Not a healthy picture

Kerala’s Drugs Control Dept is concerned over the chance of nutraceuticals entering the market without any definite rules.

Published: 01st September 2012 01:36 PM  |   Last Updated: 01st September 2012 01:36 PM   |  A+A-

Owing to inadequate infrastructure, the Kerala State Drugs Control Department is groping in the dark to ensure quality of drugs. Adding fuel to the fire, nutraceuticals (food or food products that reportedly provide health and medical benefits, including the prevention and treatment of disease) are going to make a grand entry into the market.

Although beneficial for the pharmaceutical companies, the Drugs Control Department cannot ensure the quality of nutraceuticals since there are no clearly defined rules in this regard.

“In India the prices of 74 drugs and its combinations are determined by the National Pharmaceutical Pricing Authority (NPPA). The pharmaceutical companies do not have any role in deciding the prices. But to overcome this ‘hurdle’, companies have started selling drugs in the name of dietary supplements for which only a licence under the Prevention of Food Adulteration Act is required. When the nutraceuticals are introduced, companies can sell drugs without any control on price and quality. The drugs control department cannot take up these cases,” cautions M R Pradeep, assistant drugs controller, Ernakulam.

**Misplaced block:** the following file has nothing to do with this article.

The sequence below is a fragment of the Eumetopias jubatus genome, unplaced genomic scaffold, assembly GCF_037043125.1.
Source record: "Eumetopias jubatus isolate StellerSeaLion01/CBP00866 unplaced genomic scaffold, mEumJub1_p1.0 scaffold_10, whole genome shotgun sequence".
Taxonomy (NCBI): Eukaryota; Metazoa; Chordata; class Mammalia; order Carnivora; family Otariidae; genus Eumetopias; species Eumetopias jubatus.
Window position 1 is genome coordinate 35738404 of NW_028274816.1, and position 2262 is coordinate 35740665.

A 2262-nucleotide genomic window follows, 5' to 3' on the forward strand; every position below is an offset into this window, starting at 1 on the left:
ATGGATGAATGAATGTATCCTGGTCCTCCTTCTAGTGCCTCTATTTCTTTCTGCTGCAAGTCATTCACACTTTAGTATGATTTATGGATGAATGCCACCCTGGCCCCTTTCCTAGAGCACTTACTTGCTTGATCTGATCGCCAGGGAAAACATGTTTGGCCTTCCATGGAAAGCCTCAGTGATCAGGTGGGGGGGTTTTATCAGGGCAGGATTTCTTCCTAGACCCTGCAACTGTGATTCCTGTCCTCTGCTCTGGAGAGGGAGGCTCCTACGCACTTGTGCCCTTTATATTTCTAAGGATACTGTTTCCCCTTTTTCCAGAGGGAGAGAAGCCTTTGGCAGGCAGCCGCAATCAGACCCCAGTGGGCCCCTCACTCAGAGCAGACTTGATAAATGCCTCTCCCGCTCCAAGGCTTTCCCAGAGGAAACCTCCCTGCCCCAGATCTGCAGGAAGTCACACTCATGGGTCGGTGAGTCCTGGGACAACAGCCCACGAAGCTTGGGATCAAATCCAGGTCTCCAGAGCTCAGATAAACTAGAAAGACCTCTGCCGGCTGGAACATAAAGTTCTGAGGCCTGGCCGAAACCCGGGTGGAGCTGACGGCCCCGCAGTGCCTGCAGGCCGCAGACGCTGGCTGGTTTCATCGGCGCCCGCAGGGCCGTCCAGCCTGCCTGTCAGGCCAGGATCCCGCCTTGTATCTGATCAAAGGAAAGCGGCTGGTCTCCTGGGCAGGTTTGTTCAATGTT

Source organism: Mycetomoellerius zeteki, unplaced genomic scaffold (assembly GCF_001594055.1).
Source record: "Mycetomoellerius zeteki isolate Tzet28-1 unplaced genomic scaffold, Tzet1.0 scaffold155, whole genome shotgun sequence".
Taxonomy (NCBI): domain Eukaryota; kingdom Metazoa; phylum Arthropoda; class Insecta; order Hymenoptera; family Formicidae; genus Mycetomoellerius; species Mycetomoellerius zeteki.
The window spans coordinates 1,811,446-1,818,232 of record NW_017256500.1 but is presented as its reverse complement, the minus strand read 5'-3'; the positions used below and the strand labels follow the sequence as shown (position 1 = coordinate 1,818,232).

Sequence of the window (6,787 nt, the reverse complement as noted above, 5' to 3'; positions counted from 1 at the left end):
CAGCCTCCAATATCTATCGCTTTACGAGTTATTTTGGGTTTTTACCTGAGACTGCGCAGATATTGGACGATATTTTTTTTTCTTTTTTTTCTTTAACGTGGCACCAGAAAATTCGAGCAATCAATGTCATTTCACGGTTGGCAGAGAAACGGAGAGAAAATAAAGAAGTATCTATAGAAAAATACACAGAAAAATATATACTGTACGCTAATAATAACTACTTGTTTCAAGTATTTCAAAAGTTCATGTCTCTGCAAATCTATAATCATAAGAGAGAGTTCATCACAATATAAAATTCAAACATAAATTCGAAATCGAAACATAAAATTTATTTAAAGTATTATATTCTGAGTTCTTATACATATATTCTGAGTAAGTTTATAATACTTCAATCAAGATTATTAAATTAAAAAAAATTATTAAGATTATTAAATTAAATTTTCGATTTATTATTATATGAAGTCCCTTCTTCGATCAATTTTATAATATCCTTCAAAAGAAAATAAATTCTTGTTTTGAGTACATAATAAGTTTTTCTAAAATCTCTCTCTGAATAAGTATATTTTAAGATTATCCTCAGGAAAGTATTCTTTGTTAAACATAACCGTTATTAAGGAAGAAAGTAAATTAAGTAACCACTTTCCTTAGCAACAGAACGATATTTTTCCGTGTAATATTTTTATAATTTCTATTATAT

There are 60 pending cases related to the sale of dietary supplements of 40 companies in the Kerala High Court. As many as 10 cases are pending this year alone. When nutraceuticals enter the market in a big way, the department fears that there may be a spurt in the number of cases.

“If drugs are sold in the name of nutraceuticals, the companies can determine the price. The sales of these products will be purely based on the incentive given to doctors by the companies. Since there are no quality standards, the cost of production of nutraceuticals is less compared to drugs, which require Good Manufacturing Practice (GMP) certificate. Nutraceuticals can be sold anywhere without a proper medical prescription,” Pradeep added.

The continuous usage of nutraceuticals can cause liver cirrhosis, kidney damage, diabetes and hypertension. The  Indian Drug Manufacturers Association (IDMA) is pressing the government to give a green signal to these products. It is expected that the central government will comply with the demand by the end of this year.


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